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    1. I was alone, parked and walked. Either no one was home or I didn't look very dangerous.

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  7. My goodness, that is quite the contrast from your Garden show posts. However, I fully agree with you that a common love of plants, and growing things is really what it's all about and how that is internalized by the individual is what makes gardeners such unique specimens. Cheers, Jenni

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    1. It's the urge to garden that thrills me. Both a kindergartener's marigold grown in a styrofoam cup and the gardens at Kew can feed a gardener's spirit.

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  8. Oh, I could so see those orange cones planted with something purple or blue! I wish you had captured the barrel water feature running, it looks interesting. That shot, in fact, kind of has a "Jungle Fever" vibe to it!

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    1. I think we should design a series of traffic cone compositions for next year's FWFGS! That water feature part of the garden was pretty interesting!

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  9. so-o-o-o funny tog, There must be a planet somewhere that has orange cones with blue and and purple plants growing in them! Those gardens you show are more interesting than those expensive.gardens that are boringly similar status symbols for the owner.

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    1. They certainly are unique and interesting gardens.

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  10. Remember, artificial plants add four seasons of interest to your mixed borders!

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    1. You make an often-overlooked benefit of this kind of gardening.

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  11. I admire how determined they are to create a garden. That's what's the most beautiful. :o)

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  12. Wow! There are so many different gardens in this world. That's all I say..;O) Happy weekend, Peter!

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    1. Yes, many different gardens.;O) Sending warm thoughts your way!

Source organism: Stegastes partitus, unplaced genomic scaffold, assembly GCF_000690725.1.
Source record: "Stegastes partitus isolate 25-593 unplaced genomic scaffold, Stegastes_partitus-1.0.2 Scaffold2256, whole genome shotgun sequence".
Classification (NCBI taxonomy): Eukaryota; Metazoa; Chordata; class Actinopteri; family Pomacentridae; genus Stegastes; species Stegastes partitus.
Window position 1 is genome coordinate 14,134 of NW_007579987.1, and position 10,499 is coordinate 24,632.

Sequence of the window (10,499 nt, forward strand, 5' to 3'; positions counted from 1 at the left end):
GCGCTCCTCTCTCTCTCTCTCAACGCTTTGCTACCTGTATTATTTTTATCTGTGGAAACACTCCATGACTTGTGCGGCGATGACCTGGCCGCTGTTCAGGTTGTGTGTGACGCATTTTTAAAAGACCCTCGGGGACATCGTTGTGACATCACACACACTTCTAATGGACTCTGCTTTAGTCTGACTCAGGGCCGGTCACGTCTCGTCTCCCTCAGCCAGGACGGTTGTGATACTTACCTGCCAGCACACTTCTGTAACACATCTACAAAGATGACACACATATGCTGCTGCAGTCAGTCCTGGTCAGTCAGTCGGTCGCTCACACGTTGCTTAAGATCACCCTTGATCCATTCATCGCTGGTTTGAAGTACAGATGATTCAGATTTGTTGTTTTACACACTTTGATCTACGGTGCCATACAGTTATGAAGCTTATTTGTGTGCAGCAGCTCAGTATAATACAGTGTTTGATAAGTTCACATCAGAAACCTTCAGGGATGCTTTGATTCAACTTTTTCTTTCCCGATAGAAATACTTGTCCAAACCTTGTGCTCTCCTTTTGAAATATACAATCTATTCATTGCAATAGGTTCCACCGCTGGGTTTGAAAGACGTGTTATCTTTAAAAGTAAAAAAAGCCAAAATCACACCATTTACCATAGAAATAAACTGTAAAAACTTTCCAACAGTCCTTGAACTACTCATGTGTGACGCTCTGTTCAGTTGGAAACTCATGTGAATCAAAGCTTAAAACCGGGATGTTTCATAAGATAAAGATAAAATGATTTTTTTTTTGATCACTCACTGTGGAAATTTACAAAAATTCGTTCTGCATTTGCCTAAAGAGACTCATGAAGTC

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  13. Outlaw, firstly it has seemed to me that just it's a mess. but then I saw there was a design but I did not understand it.
    Have a nice weekend!

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    1. It's a mystery! I hope you enjoy your weekend, too and may the warm breezes of sprig be with you soon!

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  14. They must have had people driving in their garden to put the orange cones there. I laughed at the combination of artificial and real plants. It reminds me of a gardener I knew. She could grow anything, and I was always amazed at her beautiful garden. One day, I saw something absolutely beautiful blooming - and it was winter! I asked her what they were, as I wanted some myself. She laughed and said, "oh, they're fake. I just wanted something pretty out there, so I planted those!" haha After that, I looked a little closer at her plants before I asked for their identification! :)

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    1. That's funny! We all enjoy winter color in the garden and that's surely one way to attain it! Happy Weekend to you!

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  15. I love these very personal gardens that do not follow or care about any design rules. To me they are much more interesting than a perfectly manicured and paid for landscape. There are several in my neighborhood like this trailer garden, but have not yet found the nerve to photograph them. One day.

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Thanks so much for taking the time to comment! I love to hear your thoughts.